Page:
Early loss of thymic function may be crucial for the development of immune-mediated diseases. According to this concept premature collapse of thymic output is compensated by homeostatic proliferation of peripheral T-cells, driven by recognition of self antigens and finally resulting in the expansion of autoreactive, senescent T-cell clones. Such senescent T-cells are characterized by the loss of the co-stimulatory receptor CD28 and the gain of new immunomodulatory molecules such as natural killer cell receptors and toll-like receptors. The immune system may compensate for these changes by regulatory mechanisms, including the evolvement of regulatory T-cells. However, the aging process may also affect these regulatory T-cells leading to a second “hit” of the immune system. Current therapeutic approaches in patients with immune-mediated diseases target common end pathways of inflammation, driven by proinflammatory cytokines and effector cells. Future directions will include the aim to reset the immune system, by restoring the ability to repopulate the immune system with young and adaptable lymphocytes as well as by strengthening the effect of regulatory T-cells.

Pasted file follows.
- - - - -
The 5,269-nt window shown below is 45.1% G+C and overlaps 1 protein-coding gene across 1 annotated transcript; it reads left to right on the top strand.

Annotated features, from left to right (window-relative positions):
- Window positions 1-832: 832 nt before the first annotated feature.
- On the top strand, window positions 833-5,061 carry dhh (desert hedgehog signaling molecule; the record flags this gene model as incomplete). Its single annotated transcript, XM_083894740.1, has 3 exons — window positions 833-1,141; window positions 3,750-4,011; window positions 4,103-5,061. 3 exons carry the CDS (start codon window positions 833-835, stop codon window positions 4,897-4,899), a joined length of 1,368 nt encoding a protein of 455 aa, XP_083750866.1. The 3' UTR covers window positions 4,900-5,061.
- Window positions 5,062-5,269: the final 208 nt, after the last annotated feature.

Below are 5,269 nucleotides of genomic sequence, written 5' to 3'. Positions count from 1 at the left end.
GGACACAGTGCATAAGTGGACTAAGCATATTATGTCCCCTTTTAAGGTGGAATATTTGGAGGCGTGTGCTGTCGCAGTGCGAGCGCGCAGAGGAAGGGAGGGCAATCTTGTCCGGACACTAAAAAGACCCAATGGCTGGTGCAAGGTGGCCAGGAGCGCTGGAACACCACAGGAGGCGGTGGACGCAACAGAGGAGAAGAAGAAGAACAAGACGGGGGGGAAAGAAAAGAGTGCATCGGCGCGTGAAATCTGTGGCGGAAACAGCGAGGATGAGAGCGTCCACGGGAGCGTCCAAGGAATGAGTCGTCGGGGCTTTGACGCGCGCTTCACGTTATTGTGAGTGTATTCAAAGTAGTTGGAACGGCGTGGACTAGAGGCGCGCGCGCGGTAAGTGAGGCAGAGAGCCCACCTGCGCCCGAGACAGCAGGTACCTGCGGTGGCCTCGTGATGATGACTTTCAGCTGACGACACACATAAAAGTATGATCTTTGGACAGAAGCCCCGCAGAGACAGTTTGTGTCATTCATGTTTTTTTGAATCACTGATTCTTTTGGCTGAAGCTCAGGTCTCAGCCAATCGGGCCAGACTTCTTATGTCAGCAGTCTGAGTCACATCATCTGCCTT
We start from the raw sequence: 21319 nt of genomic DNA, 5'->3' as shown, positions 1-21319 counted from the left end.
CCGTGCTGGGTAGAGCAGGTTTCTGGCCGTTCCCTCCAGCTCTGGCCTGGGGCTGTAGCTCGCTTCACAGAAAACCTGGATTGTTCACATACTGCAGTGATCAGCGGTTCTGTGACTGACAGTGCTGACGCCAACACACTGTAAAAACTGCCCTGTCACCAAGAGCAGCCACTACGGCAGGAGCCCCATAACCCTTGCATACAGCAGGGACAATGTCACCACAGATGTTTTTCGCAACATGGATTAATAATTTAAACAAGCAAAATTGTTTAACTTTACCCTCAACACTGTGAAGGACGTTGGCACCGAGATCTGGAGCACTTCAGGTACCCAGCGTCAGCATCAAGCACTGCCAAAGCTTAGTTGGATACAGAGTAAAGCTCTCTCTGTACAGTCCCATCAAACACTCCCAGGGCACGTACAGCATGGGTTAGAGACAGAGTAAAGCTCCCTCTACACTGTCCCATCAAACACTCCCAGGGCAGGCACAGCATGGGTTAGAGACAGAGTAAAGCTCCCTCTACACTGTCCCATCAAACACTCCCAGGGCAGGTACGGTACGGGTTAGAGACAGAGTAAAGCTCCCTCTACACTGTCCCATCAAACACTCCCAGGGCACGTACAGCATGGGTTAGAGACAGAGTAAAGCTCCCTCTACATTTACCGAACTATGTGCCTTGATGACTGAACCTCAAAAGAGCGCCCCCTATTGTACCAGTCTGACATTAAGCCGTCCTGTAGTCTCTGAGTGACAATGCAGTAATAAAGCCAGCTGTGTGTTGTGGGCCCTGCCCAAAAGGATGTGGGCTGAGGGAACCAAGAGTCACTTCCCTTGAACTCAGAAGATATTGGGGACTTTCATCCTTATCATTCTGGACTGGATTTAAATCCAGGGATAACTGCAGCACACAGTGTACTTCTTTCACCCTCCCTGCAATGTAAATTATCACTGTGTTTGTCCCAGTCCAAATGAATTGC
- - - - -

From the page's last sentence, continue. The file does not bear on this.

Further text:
Keywords: CD28, aging, regulatory T-lymphocyte, cellular senescence, thymus, autoimmune disease, T-Cells, natural killer cell, toll-like receptors, immune system, inflammation, cytokines, homeostasis, rheumatoid arthritis, innate immune system, thymopoesis, autoimmune regulator, juvenile idiopathic arthritis, haematopoietic progenitor cells, major histocompatibility complex M, MHC II, HLA-DR4, thymic atrophy, autoimmune diseases, Epstein Barr Virus, EBV, CD4, CD8, CD27, IFN, perforin, granzyme B, CCR-5, CCR-7, Ankylosing spondylitis, Dermatomyositis, 50
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